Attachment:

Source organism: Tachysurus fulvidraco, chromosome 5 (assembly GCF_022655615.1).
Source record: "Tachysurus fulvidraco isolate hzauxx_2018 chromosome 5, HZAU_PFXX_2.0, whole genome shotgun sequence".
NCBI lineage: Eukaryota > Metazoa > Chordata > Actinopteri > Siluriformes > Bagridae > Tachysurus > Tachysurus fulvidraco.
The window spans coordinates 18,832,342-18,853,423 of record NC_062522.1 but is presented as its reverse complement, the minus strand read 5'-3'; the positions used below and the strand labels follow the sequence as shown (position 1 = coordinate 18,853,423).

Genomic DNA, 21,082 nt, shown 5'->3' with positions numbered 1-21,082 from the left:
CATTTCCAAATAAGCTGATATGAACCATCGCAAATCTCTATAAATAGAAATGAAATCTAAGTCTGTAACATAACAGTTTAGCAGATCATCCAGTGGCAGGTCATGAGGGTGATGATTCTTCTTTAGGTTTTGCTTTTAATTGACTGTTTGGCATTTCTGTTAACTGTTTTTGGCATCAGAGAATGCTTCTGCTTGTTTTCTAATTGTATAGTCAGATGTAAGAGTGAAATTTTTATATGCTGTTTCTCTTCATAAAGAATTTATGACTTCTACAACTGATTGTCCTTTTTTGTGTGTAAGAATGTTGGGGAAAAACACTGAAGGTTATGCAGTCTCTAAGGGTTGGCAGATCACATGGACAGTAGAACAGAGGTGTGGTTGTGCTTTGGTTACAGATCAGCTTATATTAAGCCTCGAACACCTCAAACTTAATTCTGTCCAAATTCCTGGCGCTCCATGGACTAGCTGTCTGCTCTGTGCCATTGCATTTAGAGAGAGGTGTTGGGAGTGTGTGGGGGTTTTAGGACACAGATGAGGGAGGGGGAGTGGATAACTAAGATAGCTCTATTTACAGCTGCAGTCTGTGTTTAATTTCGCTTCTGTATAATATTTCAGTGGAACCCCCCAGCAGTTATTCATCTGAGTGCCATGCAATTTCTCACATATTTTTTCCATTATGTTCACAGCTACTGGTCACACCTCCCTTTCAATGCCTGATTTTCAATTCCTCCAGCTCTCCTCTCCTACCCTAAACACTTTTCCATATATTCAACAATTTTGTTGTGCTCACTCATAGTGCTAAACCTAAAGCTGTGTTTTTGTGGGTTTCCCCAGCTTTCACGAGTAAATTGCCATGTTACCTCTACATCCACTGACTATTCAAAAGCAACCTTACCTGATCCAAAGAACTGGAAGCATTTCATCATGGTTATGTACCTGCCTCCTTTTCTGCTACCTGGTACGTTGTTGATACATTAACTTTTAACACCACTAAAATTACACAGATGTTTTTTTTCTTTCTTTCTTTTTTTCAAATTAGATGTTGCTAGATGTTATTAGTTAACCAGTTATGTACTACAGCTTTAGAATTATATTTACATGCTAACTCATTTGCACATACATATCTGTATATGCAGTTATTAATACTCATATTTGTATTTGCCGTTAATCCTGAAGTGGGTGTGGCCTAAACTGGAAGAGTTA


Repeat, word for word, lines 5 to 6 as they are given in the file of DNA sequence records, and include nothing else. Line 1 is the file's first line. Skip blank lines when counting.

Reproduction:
Genomic DNA, 21,082 nt, shown 5'->3' with positions numbered 1-21,082 from the left:
CATTTCCAAATAAGCTGATATGAACCATCGCAAATCTCTATAAATAGAAATGAAATCTAAGTCTGTAACATAACAGTTTAGCAGATCATCCAGTGGCAGGTCATGAGGGTGATGATTCTTCTTTAGGTTTTGCTTTTAATTGACTGTTTGGCATTTCTGTTAACTGTTTTTGGCATCAGAGAATGCTTCTGCTTGTTTTCTAATTGTATAGTCAGATGTAAGAGTGAAATTTTTATATGCTGTTTCTCTTCATAAAGAATTTATGACTTCTACAACTGATTGTCCTTTTTTGTGTGTAAGAATGTTGGGGAAAAACACTGAAGGTTATGCAGTCTCTAAGGGTTGGCAGATCACATGGACAGTAGAACAGAGGTGTGGTTGTGCTTTGGTTACAGATCAGCTTATATTAAGCCTCGAACACCTCAAACTTAATTCTGTCCAAATTCCTGGCGCTCCATGGACTAGCTGTCTGCTCTGTGCCATTGCATTTAGAGAGAGGTGTTGGGAGTGTGTGGGGGTTTTAGGACACAGATGAGGGAGGGGGAGTGGATAACTAAGATAGCTCTATTTACAGCTGCAGTCTGTGTTTAATTTCGCTTCTGTATAATATTTCAGTGGAACCCCCCAGCAGTTATTCATCTGAGTGCCATGCAATTTCTCACATATTTTTTCCATTATGTTCACAGCTACTGGTCACACCTCCCTTTCAATGCCTGATTTTCAATTCCTCCAGCTCTCCTCTCCTACCCTAAACACTTTTCCATATATTCAACAATTTTGTTGTGCTCACTCATAGTGCTAAACCTAAAGCTGTGTTTTTGTGGGTTTCCCCAGCTTTCACGAGTAAATTGCCATGTTACCTCTACATCCACTGACTATTCAAAAGCAACCTTACCTGATCCAAAGAACTGGAAGCATTTCATCATGGTTATGTACCTGCCTCCTTTTCTGCTACCTGGTACGTTGTTGATACATTAACTTTTAACACCACTAAAATTACACAGATGTTTTTTTTCTTTCTTTCTTTTTTTCAAATTAGATGTTGCTAGATGTTATTAGTTAACCAGTTATGTACTACAGCTTTAGAATTATATTTACATGCTAACTCATTTGCACATACATATCTGTATATGCAGTTATTAATACTCATATTTGTATTTGCCGTTAATCCTGAAGTGGGTGTGGCCTAAACTGGAAGAGTTA